PENDLETON -- Four additional Arkansas counties have been approved to receive federal aid after major flooding along the Arkansas River, according to a spokesman for the governor's office.
Arkansas, Desha, Logan and Pope counties were added to Gov. Asa Hutchinson's initial request for federal assistance, and his spokesman, J.R. Davis, confirmed Friday afternoon that President Donald Trump had approved the request.
That raises the total number of Arkansas counties qualifying for federal assistance to 12. The counties of Conway, Crawford, Faulkner, Jefferson, Perry, Pulaski, Sebastian and Yell were approved previously.
"With those four additions, those federal programs are immediately opened for individual assistance, for homeowners, etc. immediately," Davis said. "What this disaster declaration does is it sort of like unlocks those federal programs for individual assistance. The homeowner or the renter, at that point, they would have to go online, register and then they'll be able to see what is available to them through that individual assistance."
Davis said the public-assistance funds to help rebuild roads, bridges and other infrastructure damaged by the flood will take longer to sort out.
"We still have to assess public infrastructure damage and then we'll access those federal funds to begin rebuilding those," Davis said.
Accompanied by Tina Owens, deputy director of the Arkansas Department of Emergency Management, Hutchinson flew Friday to Desha County and met with County Judge Richard Tindall; state Rep. Don Glover, D-Dermott; and residents of Pendleton who are in the early stages of cleaning up the mess left behind by floodwaters.
Hutchinson's first stop in the rural southeast Arkansas community was the Triple P Restaurant, where he greeted Peggy Hill, the restaurant's co-owner, with a remark that the business looked just about ready to reopen.
"We didn't get but about 8 inches of water in here," Hill told the governor. "We came in last Saturday planning to pour bleach in the water to keep the mold down, but when we opened the doors the water ran out. So we got water hoses, squeegees and brushes and we went to sweeping the mud out."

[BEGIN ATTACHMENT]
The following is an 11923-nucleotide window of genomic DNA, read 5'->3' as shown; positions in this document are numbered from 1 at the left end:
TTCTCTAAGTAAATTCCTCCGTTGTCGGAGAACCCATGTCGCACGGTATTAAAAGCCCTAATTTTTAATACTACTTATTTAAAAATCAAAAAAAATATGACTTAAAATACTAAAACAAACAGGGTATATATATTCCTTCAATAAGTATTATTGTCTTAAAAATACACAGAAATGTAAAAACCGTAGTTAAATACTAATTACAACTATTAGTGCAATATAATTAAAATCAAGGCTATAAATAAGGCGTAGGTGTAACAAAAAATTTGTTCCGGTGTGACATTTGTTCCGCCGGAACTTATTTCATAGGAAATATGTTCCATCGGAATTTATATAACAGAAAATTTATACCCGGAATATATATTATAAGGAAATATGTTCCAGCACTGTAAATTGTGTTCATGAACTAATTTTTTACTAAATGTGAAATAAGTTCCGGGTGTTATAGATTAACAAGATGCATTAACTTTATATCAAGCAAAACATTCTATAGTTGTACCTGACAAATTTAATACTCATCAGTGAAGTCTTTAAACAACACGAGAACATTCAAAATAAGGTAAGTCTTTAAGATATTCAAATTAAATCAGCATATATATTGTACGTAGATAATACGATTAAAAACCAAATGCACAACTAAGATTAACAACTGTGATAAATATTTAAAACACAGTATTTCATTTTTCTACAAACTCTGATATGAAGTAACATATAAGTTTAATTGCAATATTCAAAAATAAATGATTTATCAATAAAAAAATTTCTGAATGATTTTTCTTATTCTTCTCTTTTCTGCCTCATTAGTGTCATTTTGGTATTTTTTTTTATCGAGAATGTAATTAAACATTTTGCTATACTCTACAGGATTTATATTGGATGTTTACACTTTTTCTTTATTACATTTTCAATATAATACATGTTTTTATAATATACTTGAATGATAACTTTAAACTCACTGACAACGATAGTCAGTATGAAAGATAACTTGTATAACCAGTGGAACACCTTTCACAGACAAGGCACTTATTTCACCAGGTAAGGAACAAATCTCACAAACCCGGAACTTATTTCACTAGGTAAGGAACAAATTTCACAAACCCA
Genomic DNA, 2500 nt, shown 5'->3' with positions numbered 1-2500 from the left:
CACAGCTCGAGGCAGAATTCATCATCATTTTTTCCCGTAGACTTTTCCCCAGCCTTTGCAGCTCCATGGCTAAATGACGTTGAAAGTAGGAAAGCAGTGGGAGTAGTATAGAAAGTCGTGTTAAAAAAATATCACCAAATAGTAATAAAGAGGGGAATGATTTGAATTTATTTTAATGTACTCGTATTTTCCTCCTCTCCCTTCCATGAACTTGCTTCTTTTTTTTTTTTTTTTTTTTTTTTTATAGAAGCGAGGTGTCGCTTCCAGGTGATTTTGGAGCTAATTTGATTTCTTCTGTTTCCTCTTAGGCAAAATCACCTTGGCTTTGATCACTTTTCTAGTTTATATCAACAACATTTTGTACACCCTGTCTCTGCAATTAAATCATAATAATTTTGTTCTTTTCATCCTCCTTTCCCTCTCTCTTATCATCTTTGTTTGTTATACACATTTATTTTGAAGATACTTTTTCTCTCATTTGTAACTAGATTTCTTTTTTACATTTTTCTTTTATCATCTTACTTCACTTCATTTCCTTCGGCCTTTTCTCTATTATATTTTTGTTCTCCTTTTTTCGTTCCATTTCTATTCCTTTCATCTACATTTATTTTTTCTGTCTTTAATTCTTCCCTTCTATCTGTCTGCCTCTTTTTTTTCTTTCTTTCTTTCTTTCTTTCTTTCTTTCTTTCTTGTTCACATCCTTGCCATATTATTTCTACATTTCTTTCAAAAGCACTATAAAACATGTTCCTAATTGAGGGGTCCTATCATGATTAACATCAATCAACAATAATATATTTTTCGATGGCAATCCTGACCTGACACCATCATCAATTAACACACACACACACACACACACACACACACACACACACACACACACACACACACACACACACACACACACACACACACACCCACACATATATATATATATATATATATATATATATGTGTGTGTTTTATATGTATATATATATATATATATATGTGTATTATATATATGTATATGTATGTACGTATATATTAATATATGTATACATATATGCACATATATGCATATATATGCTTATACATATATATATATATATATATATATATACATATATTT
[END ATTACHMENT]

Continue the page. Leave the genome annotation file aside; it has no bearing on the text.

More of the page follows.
After a week of cleaning, Hill said she was planning to open back up for business later Friday afternoon.
"We've been at it a little over 16 hours a day for over a week," she said.
Hutchinson explained to Hill how residents, business owners and homeowners can access federal assistance under the disaster declaration.
"FEMA will be on the ground here," he said. "They'll have a response center, a recovery center here where people can put in their information and get approved for some assistance as they try to get back in. So I hope that you can give people some confidence that both our emergency management people are working on it as well as the government."
Hill told Hutchinson that she would pass along his message.
"I'll tell everyone that I talked to you and that if you need it, it's going to be there," she said. "Just be patient and there'll be people there to help you. We've just got to go with it now."
Hutchinson said later that seeing the restaurant reopen so quickly after the waters receded is an important symbol for the community.